The Lull in Violence during the 2023 Elections and Lessons for Nigeria’s new President

Bola Ahmed Tinubu took office as Nigeria's president on 29th May inheriting deep-rooted challenges, notably the spiraling insecurity across the country. This may be Nigeria’s most teething challenge because of the relationship between security, the economy and social well-being.  Acknowledging this, Bola Ahmed Tinubu stated expressly in his inaugural speech that security will be the top priority of his administration – promising better training, equipment, pay and firepower for security personnel. To show Nigerians that he intends to live up to these promises, President Bola Tinubu has appointed new Service Chiefs, after sacking all of the incumbent Service Chiefs, Advisers and the Comptroller General of the Nigeria Customs Service. Nevertheless, where and how the government will begin to tackle this complex issue and the efficacy of its approaches will require a deep reflection on the root causes and past events that have contributed to both aggravating the conflict or bringing about momentary lulls. Examining the period of time surrounding elections may provide valuable insights from which to learn.

The presidential and national assembly elections were held as scheduled on 25 February 2023 –a feat not achieved in the past three elections—while that of the governorship and house of assembly were held on 18 March, following a one-week delay. Despite the contentious outcome, the dissatisfaction with the deployment of technology and logistic failures surrounding the national elections, there was a surprisingly minimal number of attacks by known violent non state actors during this time (See graph 1). In the lead-up to the elections, threats by non-state violent actors saturated the analytical space driving many to question the plausibility of conducting such polls under the looming question of insecurity across the country.

Graph 1:

Contrary to the commonly held notion that the only major security issue of note is in the country’s North-East, all six geo-political zones are currently affected by at least one security-related challenge. The North-East is still under siege by Islamic State West Africa (ISWAP), Boko Haram, and its splinter faction, Jama’atu Ahlis Sunna Lidda’adati wal-Jihad (JAS) while incidents of banditry are prevalent in the North-West and North-Central zones. Secessionist agitations, principally spearheaded by the Indigenous People of Biafra (IPOB), threaten the South-East region and lead to clashes with government security forces. The South-West region is bedeviled with killings, robbery, kidnapping, and its own secessionist agitations. The South-South region is affected by communal, cult and oil-related conflicts. The unique drivers and actors of violence in each region dovetail with the farmer-herder conflict experienced in every region of Nigeria. There was therefore justified anxiety about how Nigeria would conduct the election in 2023 amidst the widespread violence.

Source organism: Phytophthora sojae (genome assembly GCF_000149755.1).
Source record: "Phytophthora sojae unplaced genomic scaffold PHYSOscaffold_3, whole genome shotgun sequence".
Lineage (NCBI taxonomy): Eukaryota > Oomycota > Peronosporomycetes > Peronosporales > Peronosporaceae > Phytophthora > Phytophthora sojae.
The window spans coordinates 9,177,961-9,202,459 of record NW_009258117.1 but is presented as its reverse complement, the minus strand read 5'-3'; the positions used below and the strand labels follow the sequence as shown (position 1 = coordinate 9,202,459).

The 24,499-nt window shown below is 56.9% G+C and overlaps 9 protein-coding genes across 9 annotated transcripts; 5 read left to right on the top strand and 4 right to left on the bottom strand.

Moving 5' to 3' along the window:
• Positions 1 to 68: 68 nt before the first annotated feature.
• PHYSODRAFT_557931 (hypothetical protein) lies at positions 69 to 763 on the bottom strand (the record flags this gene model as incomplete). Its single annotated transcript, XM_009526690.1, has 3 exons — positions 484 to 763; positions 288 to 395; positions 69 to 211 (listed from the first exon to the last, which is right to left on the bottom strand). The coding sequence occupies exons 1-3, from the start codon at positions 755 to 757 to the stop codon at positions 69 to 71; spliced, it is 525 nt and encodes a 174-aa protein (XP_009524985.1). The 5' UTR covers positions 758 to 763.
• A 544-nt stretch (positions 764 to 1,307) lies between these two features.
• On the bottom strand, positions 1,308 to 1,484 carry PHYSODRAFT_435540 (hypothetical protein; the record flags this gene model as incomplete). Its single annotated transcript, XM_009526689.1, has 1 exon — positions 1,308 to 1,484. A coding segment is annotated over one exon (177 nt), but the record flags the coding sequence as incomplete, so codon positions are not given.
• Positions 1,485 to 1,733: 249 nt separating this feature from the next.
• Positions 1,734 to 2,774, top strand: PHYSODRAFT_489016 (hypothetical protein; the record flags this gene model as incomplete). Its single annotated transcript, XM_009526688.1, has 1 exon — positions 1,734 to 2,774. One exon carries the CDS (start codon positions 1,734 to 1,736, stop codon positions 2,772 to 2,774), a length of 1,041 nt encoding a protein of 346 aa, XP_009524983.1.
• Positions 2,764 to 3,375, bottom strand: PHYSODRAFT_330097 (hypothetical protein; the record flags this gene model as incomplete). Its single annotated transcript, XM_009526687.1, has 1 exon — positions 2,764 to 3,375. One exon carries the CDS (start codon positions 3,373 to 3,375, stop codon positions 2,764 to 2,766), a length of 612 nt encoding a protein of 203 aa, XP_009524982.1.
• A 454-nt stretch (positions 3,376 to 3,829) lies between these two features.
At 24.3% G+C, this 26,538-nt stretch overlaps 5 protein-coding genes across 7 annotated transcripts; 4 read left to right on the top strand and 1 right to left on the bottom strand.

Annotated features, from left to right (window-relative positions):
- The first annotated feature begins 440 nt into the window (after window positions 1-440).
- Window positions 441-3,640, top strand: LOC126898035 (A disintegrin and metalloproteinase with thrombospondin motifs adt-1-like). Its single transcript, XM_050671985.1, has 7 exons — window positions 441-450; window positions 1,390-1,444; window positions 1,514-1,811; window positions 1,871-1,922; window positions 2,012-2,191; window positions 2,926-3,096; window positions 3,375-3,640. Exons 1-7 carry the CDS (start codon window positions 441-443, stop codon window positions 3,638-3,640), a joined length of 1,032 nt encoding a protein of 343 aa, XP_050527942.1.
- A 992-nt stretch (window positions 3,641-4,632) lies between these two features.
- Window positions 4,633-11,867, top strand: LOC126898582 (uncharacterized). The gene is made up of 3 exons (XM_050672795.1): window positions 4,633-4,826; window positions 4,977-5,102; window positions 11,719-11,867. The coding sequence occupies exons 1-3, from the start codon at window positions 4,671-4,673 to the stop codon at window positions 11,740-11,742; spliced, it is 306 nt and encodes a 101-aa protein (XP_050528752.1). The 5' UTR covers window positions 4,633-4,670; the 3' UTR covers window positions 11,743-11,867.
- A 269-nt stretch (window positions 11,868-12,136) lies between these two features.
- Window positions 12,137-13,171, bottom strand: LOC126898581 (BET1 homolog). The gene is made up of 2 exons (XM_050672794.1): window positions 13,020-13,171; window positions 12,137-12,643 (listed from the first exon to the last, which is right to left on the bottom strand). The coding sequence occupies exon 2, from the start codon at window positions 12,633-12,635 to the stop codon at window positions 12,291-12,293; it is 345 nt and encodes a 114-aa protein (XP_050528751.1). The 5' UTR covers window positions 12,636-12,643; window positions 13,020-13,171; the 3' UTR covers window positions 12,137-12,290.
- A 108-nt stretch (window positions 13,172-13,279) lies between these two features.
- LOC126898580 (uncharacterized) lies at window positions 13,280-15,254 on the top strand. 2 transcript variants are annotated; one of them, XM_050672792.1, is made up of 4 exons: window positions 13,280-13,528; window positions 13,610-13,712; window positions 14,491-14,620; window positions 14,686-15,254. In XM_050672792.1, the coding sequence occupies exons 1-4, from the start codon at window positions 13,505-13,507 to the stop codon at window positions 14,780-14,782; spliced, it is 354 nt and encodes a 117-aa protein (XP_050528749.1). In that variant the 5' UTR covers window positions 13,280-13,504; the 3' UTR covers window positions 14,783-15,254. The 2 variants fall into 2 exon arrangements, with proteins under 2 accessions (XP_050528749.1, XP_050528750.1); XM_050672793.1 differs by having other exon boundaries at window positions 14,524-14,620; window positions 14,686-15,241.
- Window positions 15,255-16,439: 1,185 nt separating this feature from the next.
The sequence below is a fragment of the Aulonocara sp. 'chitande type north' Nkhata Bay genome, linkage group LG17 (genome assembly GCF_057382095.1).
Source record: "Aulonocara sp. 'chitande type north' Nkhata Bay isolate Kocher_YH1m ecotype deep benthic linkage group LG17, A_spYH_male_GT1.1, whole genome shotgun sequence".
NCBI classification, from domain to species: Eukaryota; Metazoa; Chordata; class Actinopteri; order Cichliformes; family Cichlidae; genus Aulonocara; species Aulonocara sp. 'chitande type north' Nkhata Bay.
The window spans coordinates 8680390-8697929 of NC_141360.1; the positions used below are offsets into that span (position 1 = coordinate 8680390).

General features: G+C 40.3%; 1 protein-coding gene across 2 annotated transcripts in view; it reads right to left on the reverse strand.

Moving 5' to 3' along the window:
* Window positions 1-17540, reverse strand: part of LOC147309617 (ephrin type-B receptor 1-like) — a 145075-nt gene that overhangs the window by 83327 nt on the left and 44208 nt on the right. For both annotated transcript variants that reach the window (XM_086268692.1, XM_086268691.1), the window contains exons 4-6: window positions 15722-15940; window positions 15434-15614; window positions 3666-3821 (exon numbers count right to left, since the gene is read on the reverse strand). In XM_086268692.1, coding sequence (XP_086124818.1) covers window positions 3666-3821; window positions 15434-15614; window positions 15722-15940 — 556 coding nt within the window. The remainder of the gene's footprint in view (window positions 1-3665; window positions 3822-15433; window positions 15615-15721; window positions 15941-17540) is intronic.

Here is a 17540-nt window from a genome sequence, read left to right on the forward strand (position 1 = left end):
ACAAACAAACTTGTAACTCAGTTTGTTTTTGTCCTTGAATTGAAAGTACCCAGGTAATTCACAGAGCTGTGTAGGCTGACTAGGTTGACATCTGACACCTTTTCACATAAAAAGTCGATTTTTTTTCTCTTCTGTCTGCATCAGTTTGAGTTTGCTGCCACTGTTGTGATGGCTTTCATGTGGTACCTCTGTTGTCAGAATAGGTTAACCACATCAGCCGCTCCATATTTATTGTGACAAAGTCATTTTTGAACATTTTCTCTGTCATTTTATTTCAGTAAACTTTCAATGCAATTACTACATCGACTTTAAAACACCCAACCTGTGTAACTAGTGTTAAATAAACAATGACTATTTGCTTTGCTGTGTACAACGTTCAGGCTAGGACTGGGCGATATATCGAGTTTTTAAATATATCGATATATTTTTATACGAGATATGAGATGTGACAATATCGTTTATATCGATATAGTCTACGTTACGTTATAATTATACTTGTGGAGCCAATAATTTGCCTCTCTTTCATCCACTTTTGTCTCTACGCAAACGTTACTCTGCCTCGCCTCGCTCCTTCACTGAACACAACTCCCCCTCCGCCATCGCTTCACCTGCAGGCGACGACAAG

History has shown us that Nigerian elections are often a time of increased violence with many non-state actor groups taking advantage of the masses waiting hours at polling units using these as occasions to show their strength and influence election outcomes. The 2019 general elections coincided with an increase in political fatalities compared with the same months in the year prior to the elections (See graph 2). The 2011 general elections coincided with an enormous spike in political fatalities (See graph 3). And while the days surrounding the 2015 elections coincided with a decrease in overall political fatalities, the election days themselves were very violent with 99 fatalities recorded. What makes the 2023 general elections different? We argue that the anomaly of minimal political violence during the 2023 general elections can be attributed to a convalescence of government intervention, fuel and cash scarcity and, perhaps most importantly, a viable third-party candidate on the ballot.

Graph 2:

Graph 3:

The Turning Points

In the leadup to the 2023 elections, the Nigerian military took on the enormous task of targeting vast numbers of non-state actor groups in the north. These missions sought out non-state actors in secluded areas to limit the chances of civilian fatalities.  Overall, they were successful. While the exact number of fatalities caused by these missions is not known, data in the ACLED dataset suggests that hundreds of terror group members and bandits were killed in November and December (See graph 4).  

Graph 4: 

These missions continued through the first half of January, accounting for a significant portion of fatalities during the month. It is thought that these military efforts deterred the various terror groups from engaging in violence during the elections by diminishing their overall numbers and disrupting their ranks.